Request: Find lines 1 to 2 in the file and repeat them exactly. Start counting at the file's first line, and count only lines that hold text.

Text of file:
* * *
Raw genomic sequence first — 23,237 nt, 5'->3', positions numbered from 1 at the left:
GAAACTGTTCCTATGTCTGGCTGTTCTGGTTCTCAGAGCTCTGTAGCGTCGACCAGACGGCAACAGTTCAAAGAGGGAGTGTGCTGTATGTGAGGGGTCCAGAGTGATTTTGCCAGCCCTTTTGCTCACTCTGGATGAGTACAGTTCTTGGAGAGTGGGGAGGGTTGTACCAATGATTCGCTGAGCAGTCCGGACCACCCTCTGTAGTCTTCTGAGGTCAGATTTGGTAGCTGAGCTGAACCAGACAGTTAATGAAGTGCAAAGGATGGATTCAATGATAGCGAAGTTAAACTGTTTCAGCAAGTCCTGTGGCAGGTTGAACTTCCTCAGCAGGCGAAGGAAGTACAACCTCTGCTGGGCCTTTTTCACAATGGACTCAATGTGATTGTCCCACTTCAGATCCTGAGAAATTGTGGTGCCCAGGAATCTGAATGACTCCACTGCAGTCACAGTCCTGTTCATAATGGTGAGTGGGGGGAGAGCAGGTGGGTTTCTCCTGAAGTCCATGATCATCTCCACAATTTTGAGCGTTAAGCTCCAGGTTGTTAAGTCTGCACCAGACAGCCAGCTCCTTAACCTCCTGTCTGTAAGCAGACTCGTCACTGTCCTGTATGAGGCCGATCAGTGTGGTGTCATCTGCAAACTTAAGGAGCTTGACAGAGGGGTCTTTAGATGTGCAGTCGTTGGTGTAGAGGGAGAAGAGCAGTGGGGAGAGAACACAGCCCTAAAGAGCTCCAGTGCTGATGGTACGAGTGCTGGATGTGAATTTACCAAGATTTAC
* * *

Raw genomic sequence first — 23,237 nt, 5'->3', positions numbered from 1 at the left:
GAAACTGTTCCTATGTCTGGCTGTTCTGGTTCTCAGAGCTCTGTAGCGTCGACCAGACGGCAACAGTTCAAAGAGGGAGTGTGCTGTATGTGAGGGGTCCAGAGTGATTTTGCCAGCCCTTTTGCTCACTCTGGATGAGTACAGTTCTTGGAGAGTGGGGAGGGTTGTACCAATGATTCGCTGAGCAGTCCGGACCACCCTCTGTAGTCTTCTGAGGTCAGATTTGGTAGCTGAGCTGAACCAGACAGTTAATGAAGTGCAAAGGATGGATTCAATGATAGCGAAGTTAAACTGTTTCAGCAAGTCCTGTGGCAGGTTGAACTTCCTCAGCAGGCGAAGGAAGTACAACCTCTGCTGGGCCTTTTTCACAATGGACTCAATGTGATTGTCCCACTTCAGATCCTGAGAAATTGTGGTGCCCAGGAATCTGAATGACTCCACTGCAGTCACAGTCCTGTTCATAATGGTGAGTGGGGGGAGAGCAGGTGGGTTTCTCCTGAAGTCCATGATCATCTCCACAATTTTGAGCGTTAAGCTCCAGGTTGTTAAGTCTGCACCAGACAGCCAGCTCCTTAACCTCCTGTCTGTAAGCAGACTCGTCACTGTCCTGTATGAGGCCGATCAGTGTGGTGTCATCTGCAAACTTAAGGAGCTTGACAGAGGGGTCTTTAGATGTGCAGTCGTTGGTGTAGAGGGAGAAGAGCAGTGGGGAGAGAACACAGCCCTAAAGAGCTCCAGTGCTGATGGTACGAGTGCTGGATGTGAATTTACCAAGATTTAC